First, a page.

Sunday, May 1, 2016

Was Larry Wilmore's Performance "Too Black" for the 2016 White House Correspondents' Dinner?

Obama did a "mic drop" and then Larry Wilmore proceeded to offer up a devastatingly funny and sharp performance at last night's White House Correspondents' Dinner. Wilmore was not playing to the room but rather to the black folks watching at home. Wilmore also did not engage in "code switching" (i.e. changing his language and jokes) to make white folks feel included. To that end we were treated to a performance that included references to cocoa butter, Sanford and Son, Good Times, and how "black don't crack". Wilmore doubled down by ribbing Don Lemon and calling out MSNBC's metaphorical purging and genocide against its black hosts.

Of course, this approach did not go over well with most of the attendees. His humor and critical voice also offended many other people as well.

The fourth estate does not like being told the truth about itself. Truth-telling about race is also none too welcome by either the general public and elites alike.

Of course, there will be a deluge of obligatory "think pieces" on Monday about Obama, Wilmore, race, and the use of the word "nigga" as the capstone moment of the country's first black president's last White House Correspondents' Dinner. Most of them will be tedious and uninteresting. Right-wingers will boo hoo and complain about racial "double standards" and how Obama has once again "sullied the Office of the President". Liberals and progressives possessed of thin skin and delicate sensibilities will take offense at Wilmore's biting humor and comment on how his jokes were not "inclusive" enough. And there will be some black critics who will be upset at the use of the word "nigga" and how Wilmore was not critical enough of Obama's failure to deliver specific and targeted remedies for the particular challenges facing Black America.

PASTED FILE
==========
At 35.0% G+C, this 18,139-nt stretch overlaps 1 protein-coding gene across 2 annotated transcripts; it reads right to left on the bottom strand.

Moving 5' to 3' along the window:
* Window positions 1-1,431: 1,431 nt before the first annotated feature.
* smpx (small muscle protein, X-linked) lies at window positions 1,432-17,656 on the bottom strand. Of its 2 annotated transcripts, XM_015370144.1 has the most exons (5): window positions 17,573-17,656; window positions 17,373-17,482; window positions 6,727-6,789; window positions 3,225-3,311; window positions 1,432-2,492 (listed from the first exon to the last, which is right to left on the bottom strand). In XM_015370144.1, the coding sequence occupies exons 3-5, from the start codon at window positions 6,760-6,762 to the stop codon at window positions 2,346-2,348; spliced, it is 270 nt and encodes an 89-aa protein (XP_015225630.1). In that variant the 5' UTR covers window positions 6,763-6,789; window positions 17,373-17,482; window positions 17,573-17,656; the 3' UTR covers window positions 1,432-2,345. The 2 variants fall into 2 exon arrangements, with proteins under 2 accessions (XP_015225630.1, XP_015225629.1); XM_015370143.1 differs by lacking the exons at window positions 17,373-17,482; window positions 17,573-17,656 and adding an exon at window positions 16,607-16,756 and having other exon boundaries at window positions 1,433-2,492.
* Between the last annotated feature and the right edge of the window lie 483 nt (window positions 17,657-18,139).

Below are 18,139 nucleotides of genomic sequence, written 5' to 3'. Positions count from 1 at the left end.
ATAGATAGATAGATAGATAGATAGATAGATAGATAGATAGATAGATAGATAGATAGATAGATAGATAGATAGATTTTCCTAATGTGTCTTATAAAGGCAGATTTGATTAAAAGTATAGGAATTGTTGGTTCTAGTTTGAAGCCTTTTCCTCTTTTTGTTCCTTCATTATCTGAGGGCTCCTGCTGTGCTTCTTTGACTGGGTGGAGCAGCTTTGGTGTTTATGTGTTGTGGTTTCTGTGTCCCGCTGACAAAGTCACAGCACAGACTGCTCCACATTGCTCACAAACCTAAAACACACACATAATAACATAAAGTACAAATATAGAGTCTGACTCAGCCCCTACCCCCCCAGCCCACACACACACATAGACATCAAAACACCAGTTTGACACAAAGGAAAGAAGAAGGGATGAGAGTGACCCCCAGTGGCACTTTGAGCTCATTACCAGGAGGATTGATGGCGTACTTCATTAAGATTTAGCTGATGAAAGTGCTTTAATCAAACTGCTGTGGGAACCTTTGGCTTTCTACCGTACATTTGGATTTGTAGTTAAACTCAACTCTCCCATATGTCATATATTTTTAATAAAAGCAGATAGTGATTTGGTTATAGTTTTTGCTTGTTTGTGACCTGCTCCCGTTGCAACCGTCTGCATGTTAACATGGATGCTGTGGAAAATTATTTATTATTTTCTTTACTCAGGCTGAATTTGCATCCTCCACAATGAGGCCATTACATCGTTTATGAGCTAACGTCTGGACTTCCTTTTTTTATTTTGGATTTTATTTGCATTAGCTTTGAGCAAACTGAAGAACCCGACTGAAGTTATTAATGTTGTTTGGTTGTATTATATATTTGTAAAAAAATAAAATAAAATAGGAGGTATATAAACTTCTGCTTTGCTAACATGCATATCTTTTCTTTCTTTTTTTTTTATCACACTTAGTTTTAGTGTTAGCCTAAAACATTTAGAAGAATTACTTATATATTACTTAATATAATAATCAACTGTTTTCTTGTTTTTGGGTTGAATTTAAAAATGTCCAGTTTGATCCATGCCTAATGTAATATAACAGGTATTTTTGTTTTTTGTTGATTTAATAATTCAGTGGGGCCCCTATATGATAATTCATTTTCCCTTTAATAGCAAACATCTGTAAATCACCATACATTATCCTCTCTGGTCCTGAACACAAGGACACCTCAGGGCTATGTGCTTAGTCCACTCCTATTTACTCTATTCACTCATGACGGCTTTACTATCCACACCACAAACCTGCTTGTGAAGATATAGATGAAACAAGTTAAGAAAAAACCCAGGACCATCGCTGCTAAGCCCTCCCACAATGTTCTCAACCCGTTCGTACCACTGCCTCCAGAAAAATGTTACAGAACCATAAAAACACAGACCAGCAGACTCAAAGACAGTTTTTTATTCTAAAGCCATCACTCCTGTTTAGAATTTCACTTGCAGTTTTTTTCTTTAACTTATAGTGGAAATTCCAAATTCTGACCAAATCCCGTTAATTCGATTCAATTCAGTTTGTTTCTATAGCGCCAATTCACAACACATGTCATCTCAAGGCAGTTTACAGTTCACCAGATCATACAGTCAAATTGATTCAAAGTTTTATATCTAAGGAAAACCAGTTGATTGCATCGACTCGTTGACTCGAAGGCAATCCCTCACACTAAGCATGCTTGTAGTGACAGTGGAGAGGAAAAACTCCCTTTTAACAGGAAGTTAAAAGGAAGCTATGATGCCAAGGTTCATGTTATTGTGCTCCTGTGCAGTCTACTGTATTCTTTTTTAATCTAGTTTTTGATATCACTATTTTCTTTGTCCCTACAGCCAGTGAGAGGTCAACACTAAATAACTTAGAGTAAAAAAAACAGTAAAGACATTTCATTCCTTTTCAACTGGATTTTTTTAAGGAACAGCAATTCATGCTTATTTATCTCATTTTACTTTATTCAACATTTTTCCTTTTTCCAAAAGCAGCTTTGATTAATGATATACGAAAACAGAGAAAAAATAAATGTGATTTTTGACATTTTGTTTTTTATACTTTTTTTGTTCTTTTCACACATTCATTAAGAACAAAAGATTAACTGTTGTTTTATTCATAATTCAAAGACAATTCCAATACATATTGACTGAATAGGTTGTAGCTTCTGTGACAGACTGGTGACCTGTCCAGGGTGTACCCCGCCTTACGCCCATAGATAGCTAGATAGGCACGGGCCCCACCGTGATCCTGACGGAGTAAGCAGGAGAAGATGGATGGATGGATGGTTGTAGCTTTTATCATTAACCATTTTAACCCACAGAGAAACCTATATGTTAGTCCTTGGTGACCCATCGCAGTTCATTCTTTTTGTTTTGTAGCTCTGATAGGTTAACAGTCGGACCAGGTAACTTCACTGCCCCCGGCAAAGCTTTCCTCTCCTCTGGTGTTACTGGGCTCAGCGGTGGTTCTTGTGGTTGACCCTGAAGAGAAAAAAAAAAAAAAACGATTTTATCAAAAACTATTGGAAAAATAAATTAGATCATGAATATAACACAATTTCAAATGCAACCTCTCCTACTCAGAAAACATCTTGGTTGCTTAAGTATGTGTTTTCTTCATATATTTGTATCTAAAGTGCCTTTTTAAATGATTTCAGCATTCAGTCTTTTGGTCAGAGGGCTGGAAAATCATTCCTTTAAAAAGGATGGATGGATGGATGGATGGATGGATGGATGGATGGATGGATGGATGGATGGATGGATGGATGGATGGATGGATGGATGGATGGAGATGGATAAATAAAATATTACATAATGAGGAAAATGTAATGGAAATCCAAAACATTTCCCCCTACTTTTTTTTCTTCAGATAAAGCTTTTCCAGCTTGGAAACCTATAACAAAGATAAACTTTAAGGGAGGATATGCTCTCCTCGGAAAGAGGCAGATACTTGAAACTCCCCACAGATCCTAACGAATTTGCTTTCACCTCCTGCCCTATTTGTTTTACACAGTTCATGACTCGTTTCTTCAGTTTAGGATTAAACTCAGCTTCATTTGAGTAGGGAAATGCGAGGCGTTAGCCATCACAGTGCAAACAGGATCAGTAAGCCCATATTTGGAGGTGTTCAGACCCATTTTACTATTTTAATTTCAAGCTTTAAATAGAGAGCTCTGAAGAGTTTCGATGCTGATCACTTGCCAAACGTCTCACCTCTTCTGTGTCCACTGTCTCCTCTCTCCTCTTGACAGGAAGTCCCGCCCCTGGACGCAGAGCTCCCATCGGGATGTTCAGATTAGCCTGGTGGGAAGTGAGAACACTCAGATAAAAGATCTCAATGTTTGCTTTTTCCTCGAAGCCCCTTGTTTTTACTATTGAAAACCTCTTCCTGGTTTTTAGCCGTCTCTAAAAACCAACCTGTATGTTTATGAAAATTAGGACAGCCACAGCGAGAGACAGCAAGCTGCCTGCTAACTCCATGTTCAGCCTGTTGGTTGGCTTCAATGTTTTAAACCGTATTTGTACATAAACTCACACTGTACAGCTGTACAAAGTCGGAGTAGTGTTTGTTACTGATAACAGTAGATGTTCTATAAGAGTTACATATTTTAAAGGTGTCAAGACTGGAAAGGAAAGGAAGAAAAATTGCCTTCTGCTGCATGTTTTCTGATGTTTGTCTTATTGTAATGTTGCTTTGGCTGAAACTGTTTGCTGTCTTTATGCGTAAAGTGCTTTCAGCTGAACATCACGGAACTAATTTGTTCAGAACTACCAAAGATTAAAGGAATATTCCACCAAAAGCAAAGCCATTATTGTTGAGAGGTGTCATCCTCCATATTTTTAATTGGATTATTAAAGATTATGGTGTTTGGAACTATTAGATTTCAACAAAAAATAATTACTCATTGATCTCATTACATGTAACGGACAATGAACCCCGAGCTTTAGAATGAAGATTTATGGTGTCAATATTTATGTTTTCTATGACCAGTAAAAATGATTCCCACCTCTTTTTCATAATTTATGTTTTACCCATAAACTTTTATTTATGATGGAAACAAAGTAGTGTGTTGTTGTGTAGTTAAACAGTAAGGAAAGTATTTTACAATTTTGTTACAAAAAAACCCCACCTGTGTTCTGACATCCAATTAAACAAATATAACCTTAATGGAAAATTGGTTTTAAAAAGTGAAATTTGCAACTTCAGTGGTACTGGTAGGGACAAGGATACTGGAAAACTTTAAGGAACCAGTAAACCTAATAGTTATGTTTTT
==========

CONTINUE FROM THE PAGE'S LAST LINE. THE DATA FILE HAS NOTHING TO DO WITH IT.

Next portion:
In all, I found the last correspondents' dinner of Obama's two terms to be a fitting end to a landmark presidency as a President who happens to be black was accompanied by a comedian who is unapologetically black and together they played with, subverted, and mocked the White Gaze. It was beautiful and glorious.

What did you think of Wilmore's performance last night? Could Obama be the first former President of the United States to successfully reinvent himself as a comedian?

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